To understand what Casella achieved, imagine a market universe composed of two sorts of 'oceans': red oceans and blue oceans. Red oceans represent the industries currently in existence. This is the known market space. Blue oceans are all the industries not in existence today. This is the unknown market space.
In the red oceans, industry boundaries are well defined and generally accepted, and the competitive rules of the game are known. Here, companies endeavour to compete with their rivals to grab a greater share of existing demand. As the market space gets more crowded, prospects for profits and growth are reduced. Products become commodities, and cut-throat competition turns the ocean bloody.
Blue oceans, in contrast, are defined by untapped market space, demand creation and the opportunity for highly profitable growth. Although some blue oceans are created well beyond existing industry boundaries, most are created from within red oceans by expanding existing industry boundaries, as Casella did. In blue oceans, competition is absent because the rules of the game are not yet set.
It will always be important to swim successfully in the red ocean by out-performing rivals. But with supply exceeding demand in more industries, competing for a share of contracting markets, while necessary, is not sufficient to sustain high performance.
Companies need to go beyond competing. To seize new profit and growth opportunities, they also need to create blue oceans.
Unfortunately, blue oceans are largely uncharted. The dominant focus of strategy work over the past 25 years has been on competition-based red ocean strategies. Some discussions of blue oceans exist. But until now there has been little practical guidance on how to create them. That's why in our book, Blue Ocean Strategy: How to Create Uncontested Market Space and Make the Competition Irrelevant, we provide practical frameworks and analytics for the systematic pursuit and capture of blue oceans.
BEYOND COMPETITIVE STRATEGY
We also set out to quantify the impact of creating blue oceans on a company's growth in terms of both revenues and profits, in a study of the launches of 108 companies. We found that 86% of the launches were line extensions – that is, incremental improvements within the red ocean of existing market space. Yet, they accounted for only 62% of total revenues and a mere 39% of total profits.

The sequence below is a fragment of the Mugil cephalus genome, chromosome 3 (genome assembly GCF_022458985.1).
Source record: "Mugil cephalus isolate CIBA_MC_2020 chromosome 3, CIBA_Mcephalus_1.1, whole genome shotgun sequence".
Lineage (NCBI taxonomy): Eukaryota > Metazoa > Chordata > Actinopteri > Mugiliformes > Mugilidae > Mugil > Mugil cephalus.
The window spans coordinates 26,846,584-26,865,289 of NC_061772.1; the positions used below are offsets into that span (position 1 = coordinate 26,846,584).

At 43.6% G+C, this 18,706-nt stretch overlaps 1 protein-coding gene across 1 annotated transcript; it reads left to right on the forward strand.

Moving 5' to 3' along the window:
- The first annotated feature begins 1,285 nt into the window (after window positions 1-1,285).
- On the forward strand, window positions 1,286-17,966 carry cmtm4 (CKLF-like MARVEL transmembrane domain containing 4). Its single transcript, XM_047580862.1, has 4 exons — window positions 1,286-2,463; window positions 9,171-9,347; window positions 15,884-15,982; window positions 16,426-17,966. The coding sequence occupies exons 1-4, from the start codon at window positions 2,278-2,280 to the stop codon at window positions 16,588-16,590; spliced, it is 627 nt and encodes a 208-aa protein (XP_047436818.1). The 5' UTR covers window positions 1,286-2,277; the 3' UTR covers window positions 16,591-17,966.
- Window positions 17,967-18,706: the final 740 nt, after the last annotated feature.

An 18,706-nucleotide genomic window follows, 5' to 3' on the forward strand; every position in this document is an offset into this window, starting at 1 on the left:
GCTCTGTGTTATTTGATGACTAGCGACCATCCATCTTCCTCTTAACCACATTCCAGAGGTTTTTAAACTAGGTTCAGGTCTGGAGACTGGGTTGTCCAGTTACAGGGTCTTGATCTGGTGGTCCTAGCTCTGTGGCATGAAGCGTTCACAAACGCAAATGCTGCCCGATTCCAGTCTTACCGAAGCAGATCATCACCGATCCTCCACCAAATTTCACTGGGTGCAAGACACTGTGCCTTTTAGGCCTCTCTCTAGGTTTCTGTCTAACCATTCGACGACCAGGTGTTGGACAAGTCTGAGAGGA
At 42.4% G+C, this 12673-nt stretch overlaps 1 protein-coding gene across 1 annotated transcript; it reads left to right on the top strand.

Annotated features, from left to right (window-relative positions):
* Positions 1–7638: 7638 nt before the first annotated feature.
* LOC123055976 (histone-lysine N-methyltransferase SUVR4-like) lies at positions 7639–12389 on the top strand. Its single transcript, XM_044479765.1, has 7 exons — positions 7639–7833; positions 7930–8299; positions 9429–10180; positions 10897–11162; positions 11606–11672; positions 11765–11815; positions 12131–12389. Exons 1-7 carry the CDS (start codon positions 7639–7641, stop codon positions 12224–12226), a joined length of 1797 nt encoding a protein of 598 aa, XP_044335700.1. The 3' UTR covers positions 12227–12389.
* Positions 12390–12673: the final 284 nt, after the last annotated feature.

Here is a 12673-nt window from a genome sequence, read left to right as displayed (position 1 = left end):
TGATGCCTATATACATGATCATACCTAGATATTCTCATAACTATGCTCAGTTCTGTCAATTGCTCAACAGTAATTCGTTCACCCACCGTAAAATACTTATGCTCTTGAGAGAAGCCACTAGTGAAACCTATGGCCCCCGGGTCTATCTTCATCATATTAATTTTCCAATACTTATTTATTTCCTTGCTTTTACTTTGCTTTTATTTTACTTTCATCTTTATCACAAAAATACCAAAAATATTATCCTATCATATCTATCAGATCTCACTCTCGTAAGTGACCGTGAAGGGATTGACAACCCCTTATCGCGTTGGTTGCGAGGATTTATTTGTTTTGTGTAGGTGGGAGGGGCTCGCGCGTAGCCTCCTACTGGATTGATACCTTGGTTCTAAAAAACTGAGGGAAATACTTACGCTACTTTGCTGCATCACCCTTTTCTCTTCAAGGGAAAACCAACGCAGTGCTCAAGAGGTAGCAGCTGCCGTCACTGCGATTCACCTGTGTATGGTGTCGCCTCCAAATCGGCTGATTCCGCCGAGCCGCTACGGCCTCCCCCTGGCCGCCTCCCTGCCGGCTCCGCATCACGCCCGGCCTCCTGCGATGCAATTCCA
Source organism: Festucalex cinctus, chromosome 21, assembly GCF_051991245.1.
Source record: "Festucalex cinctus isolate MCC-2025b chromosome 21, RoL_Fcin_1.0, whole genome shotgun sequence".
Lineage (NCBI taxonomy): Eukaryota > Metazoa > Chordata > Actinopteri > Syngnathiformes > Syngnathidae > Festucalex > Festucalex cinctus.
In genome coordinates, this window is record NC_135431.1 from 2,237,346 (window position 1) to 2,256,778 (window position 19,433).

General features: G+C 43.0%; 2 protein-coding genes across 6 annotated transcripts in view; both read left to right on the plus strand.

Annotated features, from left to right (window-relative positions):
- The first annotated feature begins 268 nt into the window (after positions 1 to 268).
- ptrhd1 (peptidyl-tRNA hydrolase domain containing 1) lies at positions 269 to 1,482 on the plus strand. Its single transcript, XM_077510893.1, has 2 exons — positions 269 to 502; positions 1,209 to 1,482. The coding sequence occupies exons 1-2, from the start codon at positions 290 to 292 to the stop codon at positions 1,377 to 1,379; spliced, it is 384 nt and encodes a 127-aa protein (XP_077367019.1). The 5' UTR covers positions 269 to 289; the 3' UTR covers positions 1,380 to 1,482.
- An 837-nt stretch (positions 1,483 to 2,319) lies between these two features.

The remaining 14% of the launches were aimed at creating new blue oceans. They generated 38% of total revenues and 61% of total profits. Given that business launches included the total investments made for creating red and blue oceans, the performance benefits of creating blue waters are self-evident.
THE BLUE OCEAN IMPERATIVE
There are several driving forces behind a rising imperative to create blue oceans. Accelerated technological advances have substantially improved industrial productivity and have allowed suppliers to produce an unprecedented array of products and services. The result is that, in increasing numbers of industries, supply exceeds demand. The trend towards globalisation compounds the situation. As trade barriers between nations and regions are dismantled and as information on products and prices becomes instantly and globally available, niche markets and havens for monopoly continue to disappear.
All this suggests that the business environment in which most strategy and management approaches of the twentieth century evolved is increasingly disappearing. As red oceans become more and more bloody, management will need to be more concerned with blue oceans than ever before. That is why the future belongs to companies that can create and execute on blue ocean strategy.
In blue oceans, competition is absent because the rules are not yet set